PEP YEARENDER 2017: Filipino Movies You Shouldn't Have Missed in 2017

Seven Sundays (left), Kita Kita (upper right frame) and Baka Bukas are some of the notable Pinoy movies that you shouldn't have missed this 2017.


December is the busiest month for cinephiles. It's time to binge watch possible Golden Globe and Oscar nominated films, make a list of the most anticipated films of the upcoming year, and watch entries of the annual Metro Manila Film Festival. 

For others, it's making a list of the best Filipino films of the year. If you're still on a curiosity voyage of discovering what films to watch, here are 15 notable Pinoy movies that you shouldn't have missed this 2017.

This list does not yet include entries of the 43rd edition of the Metro Manila Film Festival.

Here is the list of notable Pinoy movies (arranged alphabetically):

Alipato: The Very Brief Life of an Ember
Baka Bukas
Balangiga: Howling Wilderness
Birdshot
Bliss
Changing Partners
Haunted: A Last Visit to the Red House
I'm Drunk, I Love You
Kiko Boksingero
Kita Kita
Neomanila
Respeto
Seven Sundays
Si Chedeng at si Apple
The Chanters


Alipato: The Very Brief Life of an Ember

Cast: Dido de la Paz, Bing Austria

Director: Khavn De La Cruz

Release date: 5 August 2017

Khavn De La Cruz showcases his exciting filmmaking in this intriguing film. Alipato: The Very Brief Life of an Ember is a not a film for those with fragile hearts. It features a crazy storyline with crazy scenes from children holding guns and smoking cigarettes to grotesque violence. This film is mocking the truth in the most hellish way one can imagine. This movie keeps you thinking for days.


 

Balangiga: Howling Wilderness

Cast: Pio Del Rio, Warren Tuaño, Justine Samson, Daniel Palisa     

Director: Khavn De La Cruz

Release date: 19 October 2017

Winner of 4 major awards in the 2017 QCinema International Film Festival, Balangiga: Howling Wilderness also captures the heart and mind of viewers. This wartime drama is a poetic narration of the Balangiga massacre of 1901 during the Philippine-American war. The strong visuals were complemented by the strong performance of the lead child actor. We commend the director's passion for telling stories about Philippine history before it becomes forgotten.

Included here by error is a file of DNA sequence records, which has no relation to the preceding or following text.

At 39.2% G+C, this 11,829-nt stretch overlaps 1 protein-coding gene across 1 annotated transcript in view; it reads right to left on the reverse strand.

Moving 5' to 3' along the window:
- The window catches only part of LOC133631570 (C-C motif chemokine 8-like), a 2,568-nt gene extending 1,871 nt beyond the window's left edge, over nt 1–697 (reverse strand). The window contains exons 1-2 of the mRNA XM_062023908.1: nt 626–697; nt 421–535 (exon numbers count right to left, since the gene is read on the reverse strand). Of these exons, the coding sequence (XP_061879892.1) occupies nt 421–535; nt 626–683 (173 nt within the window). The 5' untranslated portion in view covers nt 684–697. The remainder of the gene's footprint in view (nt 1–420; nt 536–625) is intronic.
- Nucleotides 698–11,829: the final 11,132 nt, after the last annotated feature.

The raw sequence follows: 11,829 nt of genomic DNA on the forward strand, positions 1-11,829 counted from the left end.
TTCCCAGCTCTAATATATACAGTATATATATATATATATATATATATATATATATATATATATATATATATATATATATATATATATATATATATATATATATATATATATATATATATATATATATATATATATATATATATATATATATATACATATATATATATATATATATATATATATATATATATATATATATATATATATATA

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Baka Bukas

Cast: Jasmine Curtis, Louise de los Reyes

Director: Samantha Lee

Release date: 1 March 2017

Baka Bukas is part of the 2016 Cinema One Originals Film Festival but had its commercial run this year. This beautifully shot film is one of the most liberating movies on the big screen. It tackles a relatable story about a lesbian couple who started out as friends. Conflicts started to arise when one half of the couple chose not to come out in order to save her budding career as an actress. Jasmine Curtis Smith and Louise de los Reyes both deliver superb acting performances and are able to give justice to the roles that they are portraying. This film is definitely a must-see, regardless of one's gender preference.





Birdshot

Cast: John Arcilla, Arnold Reyes, Mary Joy Apostol, Ku Aquino

Director: Mikhail Red

Release date: 16 August 2017

Birdshot is the Philippines’s submission to the Foreign Language Film category of Oscars 2018. Mikhail Red's sophomore film is about a father desperately trying to cover up the crime of his daughter Maya who accidentally killed an endangered Philippine eagle. Meanwhile, two police officers struggle to solve the mystery of a bus full of people that suddenly disappeared. Rapid cuts intensify the viewer’s desire to figure out who is the actual protagonist.